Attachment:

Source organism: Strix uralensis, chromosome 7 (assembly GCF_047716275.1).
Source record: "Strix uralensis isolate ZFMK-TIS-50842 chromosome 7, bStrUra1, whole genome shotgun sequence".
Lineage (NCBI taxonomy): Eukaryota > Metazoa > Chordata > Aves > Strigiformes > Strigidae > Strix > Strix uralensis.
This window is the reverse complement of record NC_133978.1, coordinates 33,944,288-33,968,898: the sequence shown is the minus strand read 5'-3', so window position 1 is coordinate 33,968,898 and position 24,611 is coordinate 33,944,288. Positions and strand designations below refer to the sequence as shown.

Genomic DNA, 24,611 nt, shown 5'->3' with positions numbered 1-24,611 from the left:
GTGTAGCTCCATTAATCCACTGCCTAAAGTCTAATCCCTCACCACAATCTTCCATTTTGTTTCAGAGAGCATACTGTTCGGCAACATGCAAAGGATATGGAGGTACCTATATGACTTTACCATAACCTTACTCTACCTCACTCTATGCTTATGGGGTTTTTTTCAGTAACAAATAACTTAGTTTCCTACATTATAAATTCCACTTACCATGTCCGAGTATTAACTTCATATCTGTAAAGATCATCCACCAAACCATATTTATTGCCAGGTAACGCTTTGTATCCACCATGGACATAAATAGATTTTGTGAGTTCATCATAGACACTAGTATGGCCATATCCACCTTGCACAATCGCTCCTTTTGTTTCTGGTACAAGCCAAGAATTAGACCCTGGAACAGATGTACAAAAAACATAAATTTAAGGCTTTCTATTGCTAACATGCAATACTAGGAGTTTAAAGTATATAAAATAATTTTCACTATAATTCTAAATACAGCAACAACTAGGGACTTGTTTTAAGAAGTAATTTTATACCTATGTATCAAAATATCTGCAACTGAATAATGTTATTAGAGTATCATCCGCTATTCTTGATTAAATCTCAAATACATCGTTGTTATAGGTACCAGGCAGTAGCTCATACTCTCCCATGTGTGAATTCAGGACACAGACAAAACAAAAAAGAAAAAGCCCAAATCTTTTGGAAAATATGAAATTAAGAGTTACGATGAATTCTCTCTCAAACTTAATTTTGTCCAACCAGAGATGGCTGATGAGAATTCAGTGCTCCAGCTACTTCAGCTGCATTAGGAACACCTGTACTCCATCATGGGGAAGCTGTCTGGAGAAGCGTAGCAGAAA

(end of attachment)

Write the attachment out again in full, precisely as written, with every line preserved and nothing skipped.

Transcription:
Source organism: Strix uralensis, chromosome 7 (assembly GCF_047716275.1).
Source record: "Strix uralensis isolate ZFMK-TIS-50842 chromosome 7, bStrUra1, whole genome shotgun sequence".
Lineage (NCBI taxonomy): Eukaryota > Metazoa > Chordata > Aves > Strigiformes > Strigidae > Strix > Strix uralensis.
This window is the reverse complement of record NC_133978.1, coordinates 33,944,288-33,968,898: the sequence shown is the minus strand read 5'-3', so window position 1 is coordinate 33,968,898 and position 24,611 is coordinate 33,944,288. Positions and strand designations below refer to the sequence as shown.

Genomic DNA, 24,611 nt, shown 5'->3' with positions numbered 1-24,611 from the left:
GTGTAGCTCCATTAATCCACTGCCTAAAGTCTAATCCCTCACCACAATCTTCCATTTTGTTTCAGAGAGCATACTGTTCGGCAACATGCAAAGGATATGGAGGTACCTATATGACTTTACCATAACCTTACTCTACCTCACTCTATGCTTATGGGGTTTTTTTCAGTAACAAATAACTTAGTTTCCTACATTATAAATTCCACTTACCATGTCCGAGTATTAACTTCATATCTGTAAAGATCATCCACCAAACCATATTTATTGCCAGGTAACGCTTTGTATCCACCATGGACATAAATAGATTTTGTGAGTTCATCATAGACACTAGTATGGCCATATCCACCTTGCACAATCGCTCCTTTTGTTTCTGGTACAAGCCAAGAATTAGACCCTGGAACAGATGTACAAAAAACATAAATTTAAGGCTTTCTATTGCTAACATGCAATACTAGGAGTTTAAAGTATATAAAATAATTTTCACTATAATTCTAAATACAGCAACAACTAGGGACTTGTTTTAAGAAGTAATTTTATACCTATGTATCAAAATATCTGCAACTGAATAATGTTATTAGAGTATCATCCGCTATTCTTGATTAAATCTCAAATACATCGTTGTTATAGGTACCAGGCAGTAGCTCATACTCTCCCATGTGTGAATTCAGGACACAGACAAAACAAAAAAGAAAAAGCCCAAATCTTTTGGAAAATATGAAATTAAGAGTTACGATGAATTCTCTCTCAAACTTAATTTTGTCCAACCAGAGATGGCTGATGAGAATTCAGTGCTCCAGCTACTTCAGCTGCATTAGGAACACCTGTACTCCATCATGGGGAAGCTGTCTGGAGAAGCGTAGCAGAAA